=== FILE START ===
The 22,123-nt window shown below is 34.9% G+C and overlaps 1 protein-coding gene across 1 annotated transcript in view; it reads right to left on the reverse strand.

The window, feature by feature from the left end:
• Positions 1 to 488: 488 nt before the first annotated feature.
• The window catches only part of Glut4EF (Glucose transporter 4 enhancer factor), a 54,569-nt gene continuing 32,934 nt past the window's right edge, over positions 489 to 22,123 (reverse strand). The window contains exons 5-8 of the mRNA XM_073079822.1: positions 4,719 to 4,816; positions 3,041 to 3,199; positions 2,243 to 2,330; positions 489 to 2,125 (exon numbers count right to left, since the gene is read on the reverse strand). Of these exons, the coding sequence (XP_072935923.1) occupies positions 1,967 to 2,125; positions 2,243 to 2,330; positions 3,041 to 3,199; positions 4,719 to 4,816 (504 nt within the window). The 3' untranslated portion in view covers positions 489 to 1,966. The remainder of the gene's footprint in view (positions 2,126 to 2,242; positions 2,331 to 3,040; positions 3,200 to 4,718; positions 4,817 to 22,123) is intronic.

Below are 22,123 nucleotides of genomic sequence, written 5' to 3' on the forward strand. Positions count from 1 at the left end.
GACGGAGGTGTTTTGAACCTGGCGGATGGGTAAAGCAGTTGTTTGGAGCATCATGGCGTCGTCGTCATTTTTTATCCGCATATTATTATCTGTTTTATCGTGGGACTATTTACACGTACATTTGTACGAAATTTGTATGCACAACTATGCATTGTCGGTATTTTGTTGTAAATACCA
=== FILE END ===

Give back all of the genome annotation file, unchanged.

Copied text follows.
The 22,123-nt window shown below is 34.9% G+C and overlaps 1 protein-coding gene across 1 annotated transcript in view; it reads right to left on the reverse strand.

The window, feature by feature from the left end:
• Positions 1 to 488: 488 nt before the first annotated feature.
• The window catches only part of Glut4EF (Glucose transporter 4 enhancer factor), a 54,569-nt gene continuing 32,934 nt past the window's right edge, over positions 489 to 22,123 (reverse strand). The window contains exons 5-8 of the mRNA XM_073079822.1: positions 4,719 to 4,816; positions 3,041 to 3,199; positions 2,243 to 2,330; positions 489 to 2,125 (exon numbers count right to left, since the gene is read on the reverse strand). Of these exons, the coding sequence (XP_072935923.1) occupies positions 1,967 to 2,125; positions 2,243 to 2,330; positions 3,041 to 3,199; positions 4,719 to 4,816 (504 nt within the window). The 3' untranslated portion in view covers positions 489 to 1,966. The remainder of the gene's footprint in view (positions 2,126 to 2,242; positions 2,331 to 3,040; positions 3,200 to 4,718; positions 4,817 to 22,123) is intronic.

Below are 22,123 nucleotides of genomic sequence, written 5' to 3' on the forward strand. Positions count from 1 at the left end.
GACGGAGGTGTTTTGAACCTGGCGGATGGGTAAAGCAGTTGTTTGGAGCATCATGGCGTCGTCGTCATTTTTTATCCGCATATTATTATCTGTTTTATCGTGGGACTATTTACACGTACATTTGTACGAAATTTGTATGCACAACTATGCATTGTCGGTATTTTGTTGTAAATACCA